“People think homeownership is the ultimate stability. Today, it has become the cement life raft. The home itself is sinking the family,”

Senator Warren in a NY Times article 16 years ago

That was 16 years ago. Over the next two decades, even with the Great Financial Crisis caused by housing, the trend has not improved. That recession led the government and the central bank to enact new policies that made matters worse, namely record low-interest rates. 

Wait. Are you telling me low-interest rates are bad? No! If you’re going to be in debt, it’s better to be paying the lowest rate possible. The problem is that when rates are at rock bottom people take on more and more debt. 

Could you afford your mortgage if the base interest rate set by the Federal Reserve was in the 5-6% range, as it was in 2005, instead of .25% it is today? I’m not even going to touch the 80s! Low-interest rates encourage big houses. It’s kind of the economy stimulating goal of the Fed but it has some painful consequences.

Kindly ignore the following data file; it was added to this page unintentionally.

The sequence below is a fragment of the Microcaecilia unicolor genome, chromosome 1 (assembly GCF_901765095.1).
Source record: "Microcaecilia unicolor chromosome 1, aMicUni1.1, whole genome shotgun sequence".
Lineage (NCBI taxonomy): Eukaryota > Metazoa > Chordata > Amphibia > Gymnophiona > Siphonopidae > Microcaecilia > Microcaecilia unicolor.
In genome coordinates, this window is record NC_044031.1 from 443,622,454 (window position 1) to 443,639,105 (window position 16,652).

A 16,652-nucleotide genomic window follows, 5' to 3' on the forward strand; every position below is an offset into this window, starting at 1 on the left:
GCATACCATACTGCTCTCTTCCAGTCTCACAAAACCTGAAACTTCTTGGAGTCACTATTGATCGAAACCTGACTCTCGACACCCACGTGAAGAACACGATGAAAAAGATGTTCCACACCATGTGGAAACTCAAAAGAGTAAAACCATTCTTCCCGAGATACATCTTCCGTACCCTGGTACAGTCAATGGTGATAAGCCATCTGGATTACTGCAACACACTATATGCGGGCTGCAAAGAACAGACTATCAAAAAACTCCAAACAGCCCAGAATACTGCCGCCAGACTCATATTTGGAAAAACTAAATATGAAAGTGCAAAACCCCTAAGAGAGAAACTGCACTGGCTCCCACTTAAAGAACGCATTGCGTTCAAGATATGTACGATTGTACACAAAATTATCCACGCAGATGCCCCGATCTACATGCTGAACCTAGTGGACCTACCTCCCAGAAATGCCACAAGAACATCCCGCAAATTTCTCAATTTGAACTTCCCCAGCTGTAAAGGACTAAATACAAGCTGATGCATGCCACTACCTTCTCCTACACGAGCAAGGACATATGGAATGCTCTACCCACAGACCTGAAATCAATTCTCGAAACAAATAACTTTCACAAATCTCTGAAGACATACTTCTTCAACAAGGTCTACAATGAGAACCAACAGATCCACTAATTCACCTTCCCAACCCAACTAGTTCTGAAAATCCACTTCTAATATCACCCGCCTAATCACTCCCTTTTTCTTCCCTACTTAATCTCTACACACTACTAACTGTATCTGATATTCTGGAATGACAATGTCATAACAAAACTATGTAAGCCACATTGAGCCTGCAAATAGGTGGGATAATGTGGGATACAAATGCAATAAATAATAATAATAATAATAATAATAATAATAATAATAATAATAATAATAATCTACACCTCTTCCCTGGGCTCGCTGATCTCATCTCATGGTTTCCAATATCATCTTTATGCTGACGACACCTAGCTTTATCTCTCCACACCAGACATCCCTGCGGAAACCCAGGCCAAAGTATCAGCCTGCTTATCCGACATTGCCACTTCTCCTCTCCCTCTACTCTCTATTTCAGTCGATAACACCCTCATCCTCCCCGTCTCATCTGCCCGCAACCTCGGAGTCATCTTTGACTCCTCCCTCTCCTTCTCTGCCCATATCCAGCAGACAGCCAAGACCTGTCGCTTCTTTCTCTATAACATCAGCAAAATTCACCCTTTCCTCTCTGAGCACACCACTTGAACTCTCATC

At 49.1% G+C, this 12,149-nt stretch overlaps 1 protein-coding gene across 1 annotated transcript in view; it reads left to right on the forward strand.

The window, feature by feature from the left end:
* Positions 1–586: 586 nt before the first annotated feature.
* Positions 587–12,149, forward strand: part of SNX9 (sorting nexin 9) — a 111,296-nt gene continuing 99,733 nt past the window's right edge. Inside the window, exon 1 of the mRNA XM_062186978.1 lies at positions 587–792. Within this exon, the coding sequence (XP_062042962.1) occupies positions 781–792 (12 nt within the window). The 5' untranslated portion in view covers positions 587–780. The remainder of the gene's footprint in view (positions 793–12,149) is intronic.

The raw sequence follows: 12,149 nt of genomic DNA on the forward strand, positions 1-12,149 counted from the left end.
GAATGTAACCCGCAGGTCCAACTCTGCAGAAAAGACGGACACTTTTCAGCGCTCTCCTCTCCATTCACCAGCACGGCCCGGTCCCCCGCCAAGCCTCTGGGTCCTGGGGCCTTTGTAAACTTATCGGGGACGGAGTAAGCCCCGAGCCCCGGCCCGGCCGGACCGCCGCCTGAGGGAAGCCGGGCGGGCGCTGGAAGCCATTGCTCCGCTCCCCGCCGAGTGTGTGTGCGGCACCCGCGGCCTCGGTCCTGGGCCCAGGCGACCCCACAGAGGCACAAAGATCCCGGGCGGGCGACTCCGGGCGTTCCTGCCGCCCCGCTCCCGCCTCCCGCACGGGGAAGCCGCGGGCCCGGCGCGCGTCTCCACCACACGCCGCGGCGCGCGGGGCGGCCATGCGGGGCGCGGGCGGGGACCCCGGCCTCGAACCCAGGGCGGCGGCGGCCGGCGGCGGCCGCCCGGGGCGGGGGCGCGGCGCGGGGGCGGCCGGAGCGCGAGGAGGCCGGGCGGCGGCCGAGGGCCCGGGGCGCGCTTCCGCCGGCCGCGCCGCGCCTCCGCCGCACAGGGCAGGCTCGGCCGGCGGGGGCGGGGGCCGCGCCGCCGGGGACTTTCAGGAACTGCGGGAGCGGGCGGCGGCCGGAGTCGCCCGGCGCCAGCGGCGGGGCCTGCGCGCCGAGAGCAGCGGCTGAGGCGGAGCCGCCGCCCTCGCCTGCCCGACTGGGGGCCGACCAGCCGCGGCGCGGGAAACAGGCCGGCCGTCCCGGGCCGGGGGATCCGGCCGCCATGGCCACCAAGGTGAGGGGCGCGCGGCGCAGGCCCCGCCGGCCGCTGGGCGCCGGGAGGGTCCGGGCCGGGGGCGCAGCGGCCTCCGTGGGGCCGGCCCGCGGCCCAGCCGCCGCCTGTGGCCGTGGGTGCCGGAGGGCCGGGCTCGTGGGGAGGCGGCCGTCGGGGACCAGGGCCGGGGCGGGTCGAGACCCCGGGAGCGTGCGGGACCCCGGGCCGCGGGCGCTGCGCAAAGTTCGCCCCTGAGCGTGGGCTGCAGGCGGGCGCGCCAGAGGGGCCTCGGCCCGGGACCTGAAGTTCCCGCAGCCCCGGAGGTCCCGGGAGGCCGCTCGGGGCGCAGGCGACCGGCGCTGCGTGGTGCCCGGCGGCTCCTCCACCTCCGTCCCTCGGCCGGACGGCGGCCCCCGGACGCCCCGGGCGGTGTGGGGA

How big of a deal is it?

According to Harvard University research, as of 2015, nearly 8 million American households were classified as house poor – those paying at least half their incomes for housing. According to the US Census Bureau’s 2017 American Community Survey analysis, that number had more than doubled to 17 million.

These trends have improved since the 2008 crisis, but it is far from fixed. It is only likely to worsen with modern housing prices, and as we realize the need for living in less dense areas demand on big houses goes up. Yay!

According to the same Harvard research, a low number of new housing units was constructed so now we are near a 30-year housing inventory low.

The drop-off in new housing supply has led to large price jumps for housing in states with stronger, and ironically, already densely populated, such as the coastal states.

Looking at these statistics, it shouldn’t surprise anyone where most of the house poor demographics reside.

Housing costs are not just your mortgage